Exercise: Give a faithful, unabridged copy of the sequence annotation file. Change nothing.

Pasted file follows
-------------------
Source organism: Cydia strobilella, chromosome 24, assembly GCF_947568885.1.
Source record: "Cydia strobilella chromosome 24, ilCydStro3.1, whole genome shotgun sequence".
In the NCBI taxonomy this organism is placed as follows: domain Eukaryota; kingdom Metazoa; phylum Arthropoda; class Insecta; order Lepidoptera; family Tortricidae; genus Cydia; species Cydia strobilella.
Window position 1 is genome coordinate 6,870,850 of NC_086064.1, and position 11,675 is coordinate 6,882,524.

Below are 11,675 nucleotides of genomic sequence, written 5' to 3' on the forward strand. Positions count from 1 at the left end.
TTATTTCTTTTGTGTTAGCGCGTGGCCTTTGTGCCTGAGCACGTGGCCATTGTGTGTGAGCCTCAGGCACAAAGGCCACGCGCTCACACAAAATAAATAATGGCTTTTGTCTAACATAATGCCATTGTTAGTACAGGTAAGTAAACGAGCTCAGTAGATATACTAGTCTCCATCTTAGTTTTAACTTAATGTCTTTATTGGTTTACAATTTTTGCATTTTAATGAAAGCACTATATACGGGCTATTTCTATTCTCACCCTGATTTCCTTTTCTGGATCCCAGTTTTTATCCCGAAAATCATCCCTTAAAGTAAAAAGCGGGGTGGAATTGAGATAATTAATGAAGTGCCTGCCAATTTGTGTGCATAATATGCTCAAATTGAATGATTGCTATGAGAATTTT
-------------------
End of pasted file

Source organism: Cydia strobilella, chromosome 24, assembly GCF_947568885.1.
Source record: "Cydia strobilella chromosome 24, ilCydStro3.1, whole genome shotgun sequence".
In the NCBI taxonomy this organism is placed as follows: domain Eukaryota; kingdom Metazoa; phylum Arthropoda; class Insecta; order Lepidoptera; family Tortricidae; genus Cydia; species Cydia strobilella.
Window position 1 is genome coordinate 6,870,850 of NC_086064.1, and position 11,675 is coordinate 6,882,524.

Below are 11,675 nucleotides of genomic sequence, written 5' to 3' on the forward strand. Positions count from 1 at the left end.
TTATTTCTTTTGTGTTAGCGCGTGGCCTTTGTGCCTGAGCACGTGGCCATTGTGTGTGAGCCTCAGGCACAAAGGCCACGCGCTCACACAAAATAAATAATGGCTTTTGTCTAACATAATGCCATTGTTAGTACAGGTAAGTAAACGAGCTCAGTAGATATACTAGTCTCCATCTTAGTTTTAACTTAATGTCTTTATTGGTTTACAATTTTTGCATTTTAATGAAAGCACTATATACGGGCTATTTCTATTCTCACCCTGATTTCCTTTTCTGGATCCCAGTTTTTATCCCGAAAATCATCCCTTAAAGTAAAAAGCGGGGTGGAATTGAGATAATTAATGAAGTGCCTGCCAATTTGTGTGCATAATATGCTCAAATTGAATGATTGCTATGAGAATTTT